‘Covid-19 is disruptive to our industry in that you innovate or die’

The  Staff Canteen

The Staff Canteen

Editor 30th April 2020

Doug McMaster is the chef owner of Silo in Hackney, described as ‘a disruptive force within the industry’, Doug has spent years championing a zero-waste policy.

As part of A webinar held to promote the Basque Culinary World Prize, he spoke about the affect Coronavirus has had on himself and his restaurant.

When the time comes to reopen after the Coronavirus lockdown is lifted, Doug explained Silo has a very spacious dining room.

“We will be able to operate at 90 percent of our normal capacity.”

This he says is good enough but this is a luxury not many restaurants will have as they may be expected to cut covers by up to 50 percent to abide by social distancing rules.

Coronavirus in London

Although Doug is confident about the future, the impact right now has forced Silo to close like most other restaurants. And unlike other establishments, Silo operates on zero-waste, which in the context of a restaurant, means to not have a bin.

“We call this a pre-industrial food system. I realised a few years ago that waste exists because of humans and they have created an industrial food system.

“Whether it’s plastic or polystyrene or pollution, these things are wasteful, and they are human creations.

“We have a responsibility to take away that problem. My restaurant not having a bin is a solution to that.”

Things in London were challenging, because the concept of Silo completely relies on a natural supply chain, he does not have the luxury of industrial logistics and efficiency.

“We don’t call wholesalers, we call farmers.”

Doug explained that even though it has its challenges, opening Silo in London ‘was much easier six years on from opening Silo in Brighton’, farmers and suppliers were much more open to putting their products in a reusable container.

Now unfortunately with what has happened all of the small supply chains have completely collapsed.

“Because of the pandemic none of our suppliers can deliver because they rely on maximising their logistics, their transport into London, but all of those restaurants they would normally supply have closed so they just can’t afford to deliver to us – so our supply chain has just gone.

“There is no food system so there is no Silo, which is obviously very heart breaking. But I like a challenge, and I like to optimistically look at every predicament, every problem, as an opportunity to innovate and think broadly.”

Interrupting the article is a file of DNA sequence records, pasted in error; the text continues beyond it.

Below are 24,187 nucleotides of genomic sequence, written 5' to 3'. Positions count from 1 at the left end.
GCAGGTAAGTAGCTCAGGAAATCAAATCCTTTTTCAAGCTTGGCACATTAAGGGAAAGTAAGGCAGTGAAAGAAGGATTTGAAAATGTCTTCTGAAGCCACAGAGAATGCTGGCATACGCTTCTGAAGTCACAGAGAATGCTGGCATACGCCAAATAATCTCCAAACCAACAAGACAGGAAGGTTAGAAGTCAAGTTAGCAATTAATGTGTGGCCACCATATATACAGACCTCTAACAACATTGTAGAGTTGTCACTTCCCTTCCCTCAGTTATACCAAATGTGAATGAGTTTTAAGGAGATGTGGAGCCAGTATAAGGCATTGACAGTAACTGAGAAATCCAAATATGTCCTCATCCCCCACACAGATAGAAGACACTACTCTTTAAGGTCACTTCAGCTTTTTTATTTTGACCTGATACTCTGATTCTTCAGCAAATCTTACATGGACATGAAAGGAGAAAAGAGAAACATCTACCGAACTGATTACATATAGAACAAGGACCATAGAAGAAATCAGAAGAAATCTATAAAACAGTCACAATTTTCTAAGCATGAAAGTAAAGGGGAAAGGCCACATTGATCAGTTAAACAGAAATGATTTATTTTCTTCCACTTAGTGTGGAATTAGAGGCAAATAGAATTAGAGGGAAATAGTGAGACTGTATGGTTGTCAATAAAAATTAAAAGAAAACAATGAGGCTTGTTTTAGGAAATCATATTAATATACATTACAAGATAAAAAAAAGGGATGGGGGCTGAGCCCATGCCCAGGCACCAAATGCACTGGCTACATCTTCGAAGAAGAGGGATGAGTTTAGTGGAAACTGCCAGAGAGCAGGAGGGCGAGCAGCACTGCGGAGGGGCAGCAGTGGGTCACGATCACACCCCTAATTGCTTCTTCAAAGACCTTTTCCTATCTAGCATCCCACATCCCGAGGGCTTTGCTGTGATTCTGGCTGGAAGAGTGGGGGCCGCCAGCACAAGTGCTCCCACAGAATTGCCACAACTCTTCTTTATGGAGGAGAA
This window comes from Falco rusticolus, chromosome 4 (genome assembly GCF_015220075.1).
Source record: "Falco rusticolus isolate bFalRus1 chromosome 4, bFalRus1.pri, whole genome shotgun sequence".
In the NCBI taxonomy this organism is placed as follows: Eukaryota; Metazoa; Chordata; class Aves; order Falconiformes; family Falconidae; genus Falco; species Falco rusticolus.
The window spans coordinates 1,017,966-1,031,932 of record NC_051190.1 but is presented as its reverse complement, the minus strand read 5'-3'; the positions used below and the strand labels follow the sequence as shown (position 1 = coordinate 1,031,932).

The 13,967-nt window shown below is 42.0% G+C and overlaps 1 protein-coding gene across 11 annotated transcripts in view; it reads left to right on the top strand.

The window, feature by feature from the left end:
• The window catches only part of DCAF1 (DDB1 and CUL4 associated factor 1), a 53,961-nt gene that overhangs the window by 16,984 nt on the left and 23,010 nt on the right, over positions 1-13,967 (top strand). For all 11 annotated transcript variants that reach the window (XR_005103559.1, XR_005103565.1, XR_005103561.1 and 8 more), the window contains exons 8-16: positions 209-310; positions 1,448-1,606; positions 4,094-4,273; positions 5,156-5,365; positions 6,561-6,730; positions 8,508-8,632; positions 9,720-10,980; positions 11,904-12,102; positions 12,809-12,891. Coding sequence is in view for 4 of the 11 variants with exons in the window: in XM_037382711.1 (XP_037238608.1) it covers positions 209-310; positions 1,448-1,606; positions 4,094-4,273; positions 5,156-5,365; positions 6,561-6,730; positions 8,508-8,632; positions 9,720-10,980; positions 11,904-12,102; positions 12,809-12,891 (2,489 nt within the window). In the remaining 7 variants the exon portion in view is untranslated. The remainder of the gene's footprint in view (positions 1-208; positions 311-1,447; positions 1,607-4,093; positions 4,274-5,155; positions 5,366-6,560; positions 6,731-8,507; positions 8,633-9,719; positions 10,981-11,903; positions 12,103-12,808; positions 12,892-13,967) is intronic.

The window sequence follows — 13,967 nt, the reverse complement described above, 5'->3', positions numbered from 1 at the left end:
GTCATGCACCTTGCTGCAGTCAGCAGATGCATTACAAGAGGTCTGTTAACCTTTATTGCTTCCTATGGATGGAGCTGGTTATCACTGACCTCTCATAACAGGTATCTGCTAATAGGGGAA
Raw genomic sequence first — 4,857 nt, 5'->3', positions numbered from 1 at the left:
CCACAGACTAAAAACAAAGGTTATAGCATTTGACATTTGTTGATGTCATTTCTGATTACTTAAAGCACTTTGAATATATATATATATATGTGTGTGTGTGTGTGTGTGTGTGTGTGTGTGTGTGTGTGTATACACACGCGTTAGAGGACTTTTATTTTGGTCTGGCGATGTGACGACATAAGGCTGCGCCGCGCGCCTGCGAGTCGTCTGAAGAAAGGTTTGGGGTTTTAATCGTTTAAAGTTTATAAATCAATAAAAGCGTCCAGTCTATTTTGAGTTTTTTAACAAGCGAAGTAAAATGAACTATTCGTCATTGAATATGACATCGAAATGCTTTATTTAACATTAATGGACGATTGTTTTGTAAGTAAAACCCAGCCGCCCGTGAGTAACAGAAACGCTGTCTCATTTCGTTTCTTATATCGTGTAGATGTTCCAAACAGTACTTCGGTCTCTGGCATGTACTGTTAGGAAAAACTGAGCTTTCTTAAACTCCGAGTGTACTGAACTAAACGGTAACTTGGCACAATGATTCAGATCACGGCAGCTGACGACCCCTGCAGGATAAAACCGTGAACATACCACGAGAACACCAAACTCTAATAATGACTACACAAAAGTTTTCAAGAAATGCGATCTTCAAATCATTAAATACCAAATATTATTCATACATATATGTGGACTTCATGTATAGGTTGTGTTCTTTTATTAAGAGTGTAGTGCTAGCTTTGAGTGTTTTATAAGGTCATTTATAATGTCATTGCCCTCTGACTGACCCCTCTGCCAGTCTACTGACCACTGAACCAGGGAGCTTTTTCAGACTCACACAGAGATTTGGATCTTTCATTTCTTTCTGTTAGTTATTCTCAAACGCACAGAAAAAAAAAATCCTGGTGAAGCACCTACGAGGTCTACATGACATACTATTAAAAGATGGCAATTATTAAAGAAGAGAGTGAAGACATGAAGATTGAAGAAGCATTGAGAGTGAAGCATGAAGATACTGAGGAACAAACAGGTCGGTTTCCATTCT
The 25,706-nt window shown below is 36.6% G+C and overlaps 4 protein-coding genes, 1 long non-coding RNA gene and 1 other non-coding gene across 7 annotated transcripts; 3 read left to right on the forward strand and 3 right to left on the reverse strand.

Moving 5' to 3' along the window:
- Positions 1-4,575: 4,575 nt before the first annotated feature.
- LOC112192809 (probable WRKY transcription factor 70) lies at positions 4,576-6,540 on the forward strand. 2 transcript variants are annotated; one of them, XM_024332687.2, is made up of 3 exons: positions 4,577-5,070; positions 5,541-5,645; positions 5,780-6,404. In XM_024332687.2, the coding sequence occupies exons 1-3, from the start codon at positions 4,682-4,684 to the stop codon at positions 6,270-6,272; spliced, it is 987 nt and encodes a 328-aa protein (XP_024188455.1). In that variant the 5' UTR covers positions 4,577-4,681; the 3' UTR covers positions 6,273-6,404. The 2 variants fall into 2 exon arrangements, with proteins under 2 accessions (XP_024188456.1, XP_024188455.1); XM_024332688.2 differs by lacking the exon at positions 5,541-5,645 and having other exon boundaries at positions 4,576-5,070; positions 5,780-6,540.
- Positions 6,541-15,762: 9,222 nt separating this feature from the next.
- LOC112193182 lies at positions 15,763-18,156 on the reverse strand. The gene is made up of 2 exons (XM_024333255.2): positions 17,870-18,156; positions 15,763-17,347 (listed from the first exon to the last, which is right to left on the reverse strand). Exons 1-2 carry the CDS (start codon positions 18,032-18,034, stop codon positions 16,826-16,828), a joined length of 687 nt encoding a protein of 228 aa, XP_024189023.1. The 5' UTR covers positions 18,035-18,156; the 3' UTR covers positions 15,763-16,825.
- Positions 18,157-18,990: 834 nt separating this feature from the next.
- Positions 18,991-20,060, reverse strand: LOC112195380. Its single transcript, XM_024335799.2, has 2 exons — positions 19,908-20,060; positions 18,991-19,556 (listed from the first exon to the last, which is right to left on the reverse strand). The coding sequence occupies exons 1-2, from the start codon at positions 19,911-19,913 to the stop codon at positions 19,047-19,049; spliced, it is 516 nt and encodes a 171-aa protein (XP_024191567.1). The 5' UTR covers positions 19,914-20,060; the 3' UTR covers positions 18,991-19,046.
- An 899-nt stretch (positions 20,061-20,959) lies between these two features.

He believes the secret to a lot of progression is perspective, taking a step back from the situation, looking at a bigger picture and planning for that bigger picture.

But he said: “What’s going to happen in two months? I have no idea.”

forward thinking

Everybody is reacting quickly to sustain their business and to survive and that is really important. However, at Silo they don’t have the luxury of offering a delivery service because they don’t have the supply chain or the packaging.

“This is a great time to think – we just don’t have enough time in this industry to think.

“We’ve looked at the bigger picture and asked ourselves some questions; why am I doing what I’m doing? Why are we promoting zero waste and why is that important? If it is so important to me, how can I do it better?

“Now I don’t have the restaurant how can I keep making an impact on England, the world, with this idea? I’m focusing all my attention on a new online learning platform to hopefully turn zero waste into a mainstream idea that is accessible to everybody.”

Single use plastic

Plastic is almost the symbol of industrial packaging, it’s as industrial as it gets and is the synthesis of natural things to create something which is not natural.

“As bad as we know plastic is, unfortunately it is incredible,” said Doug. “It’s productive, efficient, cheap and very food safe. So right now, it is a necessary evil. As much as I don’t like it, I think it needs to happen right now.”

He would like to see in the future investment in bio plastics and said: “It is something the future needs and beyond this pandemic I hope there is a lot of innovation around biodegradable plastic.”

The positives

“Covid-19 is disruptive to our industry in that you innovate or die," said Doug. “We are being forced into a decentralised network of activity so our restaurants are our central hive of activity and we have been forced out into our independent places of home.

“We are seeing a lot of innovation at home, a lot of chefs cooking at home, it’s a good thing - the more diverse we become the more resilient we become to future catastrophes.”

He added: “I think there are a lot of positives from this diversification and decentralisation – but I’m excited about getting back into the culture of restaurants and eating out.”

Photo credit: Foodism

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The  Staff Canteen

The Staff Canteen

Editor 30th April 2020

‘Covid-19 is disruptive to our industry in that you innovate or die’